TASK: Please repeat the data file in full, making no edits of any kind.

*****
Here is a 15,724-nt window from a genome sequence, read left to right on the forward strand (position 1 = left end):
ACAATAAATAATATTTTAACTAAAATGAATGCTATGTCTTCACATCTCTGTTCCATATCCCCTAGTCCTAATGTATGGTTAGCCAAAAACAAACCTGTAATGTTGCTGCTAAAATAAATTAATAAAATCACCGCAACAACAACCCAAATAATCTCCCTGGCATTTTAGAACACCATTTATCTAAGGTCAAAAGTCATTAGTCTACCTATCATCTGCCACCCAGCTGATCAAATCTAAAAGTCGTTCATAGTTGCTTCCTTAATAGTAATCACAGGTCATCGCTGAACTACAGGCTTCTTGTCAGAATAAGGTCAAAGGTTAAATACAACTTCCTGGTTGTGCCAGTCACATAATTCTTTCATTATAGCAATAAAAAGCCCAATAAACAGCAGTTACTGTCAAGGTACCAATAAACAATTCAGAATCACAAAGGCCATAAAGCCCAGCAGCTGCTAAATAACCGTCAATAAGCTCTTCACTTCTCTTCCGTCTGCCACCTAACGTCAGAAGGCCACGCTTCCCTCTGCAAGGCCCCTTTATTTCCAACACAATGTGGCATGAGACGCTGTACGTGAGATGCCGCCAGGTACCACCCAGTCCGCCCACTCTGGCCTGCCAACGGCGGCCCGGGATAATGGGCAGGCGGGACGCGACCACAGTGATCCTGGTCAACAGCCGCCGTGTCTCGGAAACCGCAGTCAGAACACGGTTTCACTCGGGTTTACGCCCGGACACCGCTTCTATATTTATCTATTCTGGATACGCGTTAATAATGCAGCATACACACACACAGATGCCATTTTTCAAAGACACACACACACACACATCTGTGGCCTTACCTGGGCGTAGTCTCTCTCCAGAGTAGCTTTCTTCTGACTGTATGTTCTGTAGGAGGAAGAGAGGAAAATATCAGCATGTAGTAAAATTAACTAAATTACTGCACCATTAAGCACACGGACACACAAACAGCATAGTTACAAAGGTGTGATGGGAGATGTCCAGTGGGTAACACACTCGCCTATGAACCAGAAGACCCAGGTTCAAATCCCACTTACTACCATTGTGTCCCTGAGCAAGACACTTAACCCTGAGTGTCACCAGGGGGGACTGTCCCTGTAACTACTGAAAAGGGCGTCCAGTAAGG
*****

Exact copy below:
Here is a 15,724-nt window from a genome sequence, read left to right on the forward strand (position 1 = left end):
ACAATAAATAATATTTTAACTAAAATGAATGCTATGTCTTCACATCTCTGTTCCATATCCCCTAGTCCTAATGTATGGTTAGCCAAAAACAAACCTGTAATGTTGCTGCTAAAATAAATTAATAAAATCACCGCAACAACAACCCAAATAATCTCCCTGGCATTTTAGAACACCATTTATCTAAGGTCAAAAGTCATTAGTCTACCTATCATCTGCCACCCAGCTGATCAAATCTAAAAGTCGTTCATAGTTGCTTCCTTAATAGTAATCACAGGTCATCGCTGAACTACAGGCTTCTTGTCAGAATAAGGTCAAAGGTTAAATACAACTTCCTGGTTGTGCCAGTCACATAATTCTTTCATTATAGCAATAAAAAGCCCAATAAACAGCAGTTACTGTCAAGGTACCAATAAACAATTCAGAATCACAAAGGCCATAAAGCCCAGCAGCTGCTAAATAACCGTCAATAAGCTCTTCACTTCTCTTCCGTCTGCCACCTAACGTCAGAAGGCCACGCTTCCCTCTGCAAGGCCCCTTTATTTCCAACACAATGTGGCATGAGACGCTGTACGTGAGATGCCGCCAGGTACCACCCAGTCCGCCCACTCTGGCCTGCCAACGGCGGCCCGGGATAATGGGCAGGCGGGACGCGACCACAGTGATCCTGGTCAACAGCCGCCGTGTCTCGGAAACCGCAGTCAGAACACGGTTTCACTCGGGTTTACGCCCGGACACCGCTTCTATATTTATCTATTCTGGATACGCGTTAATAATGCAGCATACACACACACAGATGCCATTTTTCAAAGACACACACACACACACATCTGTGGCCTTACCTGGGCGTAGTCTCTCTCCAGAGTAGCTTTCTTCTGACTGTATGTTCTGTAGGAGGAAGAGAGGAAAATATCAGCATGTAGTAAAATTAACTAAATTACTGCACCATTAAGCACACGGACACACAAACAGCATAGTTACAAAGGTGTGATGGGAGATGTCCAGTGGGTAACACACTCGCCTATGAACCAGAAGACCCAGGTTCAAATCCCACTTACTACCATTGTGTCCCTGAGCAAGACACTTAACCCTGAGTGTCACCAGGGGGGACTGTCCCTGTAACTACTGAAAAGGGCGTCCAGTAAGG